“We think we know everything and have it under control,” he said. “Nobody in this community likes to talk about our emotions. In reality, I was trained as a child to repress my emotions. You could not show any weakness. That’s all I knew growing up. Because of that, I never processed all of the death and chaos that I have experienced as a police officer,” Gary added.
During the weeks and months after completing Warrior PATHH, the people closest to him saw a marked change.
His oldest daughter noticed a much more relaxed Gary.
“She told me that I was exuding the lowest level of ‘energy’ she had seen in 28 years,” Gary said. “That really hit home.”
“I found that I wasn’t on edge all the time, like I used to be,” he said. “And I recognized that I had been unpleasant for quite a while.”
“Warrior PATHH teaches you to look inward for the answers, to be introspective, instead of looking to blame your actions on external factors,” Gary said.
Gary’s wife also saw a difference. She noticed that Gary wanted to talk about a lot of things that he hadn’t before.
“She asked me if I was going to leave her,” Gary said, with tears in his eyes. “My wife has always been supportive of my career and I know that it wasn’t easy on her.”
It’s not uncommon for PATHH participants to address issues that go back to childhood. For Gary, that meant talking about his mother’s suicide.
“I had never grieved her loss,“ he said. “I had a lot of anger toward her and blamed her for committing suicide. I hadn’t tried to understand what she was going through behind the scenes.”
Gary admitted that there were several other losses that he had never truly processed prior to PATHH.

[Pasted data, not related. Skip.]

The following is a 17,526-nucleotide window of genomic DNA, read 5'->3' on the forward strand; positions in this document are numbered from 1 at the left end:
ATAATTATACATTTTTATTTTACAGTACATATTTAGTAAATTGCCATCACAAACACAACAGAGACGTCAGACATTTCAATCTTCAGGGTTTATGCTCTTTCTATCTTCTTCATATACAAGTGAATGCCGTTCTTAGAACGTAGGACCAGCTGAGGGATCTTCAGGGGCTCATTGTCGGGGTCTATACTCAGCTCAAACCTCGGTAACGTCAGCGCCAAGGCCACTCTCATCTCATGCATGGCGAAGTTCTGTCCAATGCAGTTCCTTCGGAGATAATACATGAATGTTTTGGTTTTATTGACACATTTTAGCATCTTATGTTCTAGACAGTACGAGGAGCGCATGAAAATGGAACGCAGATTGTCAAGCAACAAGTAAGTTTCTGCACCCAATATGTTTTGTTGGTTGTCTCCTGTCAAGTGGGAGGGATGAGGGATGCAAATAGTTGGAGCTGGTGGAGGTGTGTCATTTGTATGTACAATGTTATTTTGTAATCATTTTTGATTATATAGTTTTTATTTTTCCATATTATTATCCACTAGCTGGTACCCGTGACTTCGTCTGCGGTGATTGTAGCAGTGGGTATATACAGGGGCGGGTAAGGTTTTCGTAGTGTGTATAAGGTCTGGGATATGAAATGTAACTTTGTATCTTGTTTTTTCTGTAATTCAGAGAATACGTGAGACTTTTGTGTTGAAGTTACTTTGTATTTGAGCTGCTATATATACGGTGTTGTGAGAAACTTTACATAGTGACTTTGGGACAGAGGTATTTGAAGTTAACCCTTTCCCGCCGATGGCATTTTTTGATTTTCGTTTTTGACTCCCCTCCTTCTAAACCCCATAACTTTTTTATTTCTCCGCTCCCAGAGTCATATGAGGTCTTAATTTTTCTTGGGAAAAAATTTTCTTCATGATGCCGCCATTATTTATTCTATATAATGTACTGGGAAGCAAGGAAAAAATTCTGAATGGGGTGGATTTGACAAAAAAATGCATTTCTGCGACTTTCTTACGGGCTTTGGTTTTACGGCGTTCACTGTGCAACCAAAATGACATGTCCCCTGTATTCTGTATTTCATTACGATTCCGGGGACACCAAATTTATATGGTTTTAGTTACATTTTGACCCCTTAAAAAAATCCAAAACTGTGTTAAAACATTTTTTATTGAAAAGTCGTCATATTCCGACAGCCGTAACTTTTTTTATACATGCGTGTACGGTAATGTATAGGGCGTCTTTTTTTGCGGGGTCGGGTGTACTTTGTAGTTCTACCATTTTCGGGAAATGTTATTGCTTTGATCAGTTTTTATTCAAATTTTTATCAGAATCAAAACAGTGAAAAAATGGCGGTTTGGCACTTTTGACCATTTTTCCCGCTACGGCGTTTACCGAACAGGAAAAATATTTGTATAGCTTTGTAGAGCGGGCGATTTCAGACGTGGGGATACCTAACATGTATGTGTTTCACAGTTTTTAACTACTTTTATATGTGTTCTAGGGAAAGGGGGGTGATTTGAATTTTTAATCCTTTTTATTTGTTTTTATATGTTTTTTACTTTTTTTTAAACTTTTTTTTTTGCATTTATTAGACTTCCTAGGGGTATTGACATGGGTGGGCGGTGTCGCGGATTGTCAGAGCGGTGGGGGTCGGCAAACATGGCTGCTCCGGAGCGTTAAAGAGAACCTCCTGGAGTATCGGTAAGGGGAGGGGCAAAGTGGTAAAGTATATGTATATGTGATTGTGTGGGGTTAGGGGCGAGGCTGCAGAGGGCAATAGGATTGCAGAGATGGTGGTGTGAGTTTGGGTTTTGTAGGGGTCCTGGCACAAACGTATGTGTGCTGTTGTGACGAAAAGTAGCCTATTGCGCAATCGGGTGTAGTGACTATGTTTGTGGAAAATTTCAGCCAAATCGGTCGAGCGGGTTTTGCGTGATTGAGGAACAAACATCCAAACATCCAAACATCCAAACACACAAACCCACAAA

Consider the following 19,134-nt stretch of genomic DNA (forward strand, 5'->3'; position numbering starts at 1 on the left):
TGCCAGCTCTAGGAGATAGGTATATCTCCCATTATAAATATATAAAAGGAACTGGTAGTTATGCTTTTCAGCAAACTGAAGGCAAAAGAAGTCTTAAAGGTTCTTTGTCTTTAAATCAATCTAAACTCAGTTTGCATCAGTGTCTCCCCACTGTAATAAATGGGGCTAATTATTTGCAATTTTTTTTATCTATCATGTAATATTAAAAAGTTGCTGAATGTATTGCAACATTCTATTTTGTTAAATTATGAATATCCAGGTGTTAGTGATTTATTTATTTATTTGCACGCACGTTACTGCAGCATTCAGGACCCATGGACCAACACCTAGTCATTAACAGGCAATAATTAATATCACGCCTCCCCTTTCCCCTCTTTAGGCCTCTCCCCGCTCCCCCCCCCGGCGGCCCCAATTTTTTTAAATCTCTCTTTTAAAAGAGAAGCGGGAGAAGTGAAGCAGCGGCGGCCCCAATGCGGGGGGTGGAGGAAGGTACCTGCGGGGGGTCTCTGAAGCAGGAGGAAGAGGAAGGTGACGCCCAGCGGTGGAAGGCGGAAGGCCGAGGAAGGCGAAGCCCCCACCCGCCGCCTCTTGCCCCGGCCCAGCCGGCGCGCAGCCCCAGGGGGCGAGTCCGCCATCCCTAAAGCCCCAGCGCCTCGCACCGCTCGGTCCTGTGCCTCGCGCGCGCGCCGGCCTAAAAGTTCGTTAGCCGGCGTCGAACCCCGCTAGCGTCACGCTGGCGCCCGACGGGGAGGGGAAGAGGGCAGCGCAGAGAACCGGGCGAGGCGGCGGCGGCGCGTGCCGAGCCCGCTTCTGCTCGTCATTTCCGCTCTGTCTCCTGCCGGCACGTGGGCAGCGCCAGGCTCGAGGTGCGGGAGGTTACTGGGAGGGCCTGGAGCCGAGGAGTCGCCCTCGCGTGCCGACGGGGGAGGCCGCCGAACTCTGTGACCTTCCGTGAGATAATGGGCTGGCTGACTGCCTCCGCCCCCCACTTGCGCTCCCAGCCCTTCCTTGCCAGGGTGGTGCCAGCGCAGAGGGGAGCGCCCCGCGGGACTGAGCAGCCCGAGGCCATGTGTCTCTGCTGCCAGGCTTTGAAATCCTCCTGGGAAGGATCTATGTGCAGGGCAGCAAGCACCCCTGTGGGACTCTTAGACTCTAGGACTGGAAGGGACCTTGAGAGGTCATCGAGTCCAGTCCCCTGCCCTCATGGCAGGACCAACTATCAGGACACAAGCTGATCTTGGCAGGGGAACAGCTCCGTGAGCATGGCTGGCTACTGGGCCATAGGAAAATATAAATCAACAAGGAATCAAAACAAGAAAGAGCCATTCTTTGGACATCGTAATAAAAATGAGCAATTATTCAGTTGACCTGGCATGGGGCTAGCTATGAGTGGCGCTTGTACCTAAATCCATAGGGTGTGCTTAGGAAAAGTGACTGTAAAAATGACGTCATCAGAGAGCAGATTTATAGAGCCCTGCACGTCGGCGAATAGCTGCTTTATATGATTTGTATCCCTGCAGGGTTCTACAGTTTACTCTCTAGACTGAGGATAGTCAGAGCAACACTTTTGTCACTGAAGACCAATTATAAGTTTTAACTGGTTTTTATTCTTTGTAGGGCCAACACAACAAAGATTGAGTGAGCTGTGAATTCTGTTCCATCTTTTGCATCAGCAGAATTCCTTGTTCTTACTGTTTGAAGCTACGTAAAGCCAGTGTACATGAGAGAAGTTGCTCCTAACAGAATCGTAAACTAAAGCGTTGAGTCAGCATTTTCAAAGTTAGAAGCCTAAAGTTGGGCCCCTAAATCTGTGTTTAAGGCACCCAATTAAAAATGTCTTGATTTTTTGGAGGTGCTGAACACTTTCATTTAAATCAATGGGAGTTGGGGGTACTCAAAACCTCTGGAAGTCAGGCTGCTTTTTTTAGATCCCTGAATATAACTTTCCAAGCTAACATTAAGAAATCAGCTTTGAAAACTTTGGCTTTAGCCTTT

The Warrior Community
Gary understands the stigma behind seeking help for post-traumatic stress.
“It’s been a battle for years,” Gary said. “We were taught that ‘you’re weak if you seek help,’ which is the farthest from the truth. You have to be strong to reach out and ask for help.”
It’s often an overwhelming desire to serve that prompts most folks to join the military or pursue a career in law enforcement. Warrior PATHH is another way in which to do that.
“This program allows you to get to a place where you can effectively help others in your community, “ Gary said. “Once you learn to ‘struggle well,’ you’re better suited to help others who are struggling.”
In addition to service to others, Warrior PATHH has proven successful because it’s facilitated by combat veterans and first responders.
“We’ve known for a long time that the Warrior Community doesn’t do well talking about their experiences outside of the peer environment,” Gary said. “A PATHH Guide has done everything they are asking students to do.”
“In order for this program to work, you’ve got to be willing to open up and peel off some scabs,” Gary added.
“Every single time we run a program, we learn something about ourselves,” Gary said. “It’s a gift.”
Warrior PATHH is held once a month at the Travis Mills Foundation in the Belgrade Lakes Region of Maine.
About the Travis Mills Foundation
The Travis Mills Foundation is a nonprofit organization that supports post-911 veterans who experienced life changing injuries while in service to our country. The Travis Mills Foundation Veterans Retreat offers our nation’s recalibrated veterans and their families a week-long, barrier free, all-expenses-paid experience at its world-class retreat in the Belgrade Lakes Region of Maine. It offers various programs that help these brave men and women overcome physical and emotional obstacles, strengthen their families, and provide well-deserved rest and relaxation. The Foundation also offers the Warrior PATHH Program (Progressive & Alternative Training for Helping Heroes) for combat veterans and first responders, the nation’s first of its kind program designed to cultivate and facilitate post-traumatic growth.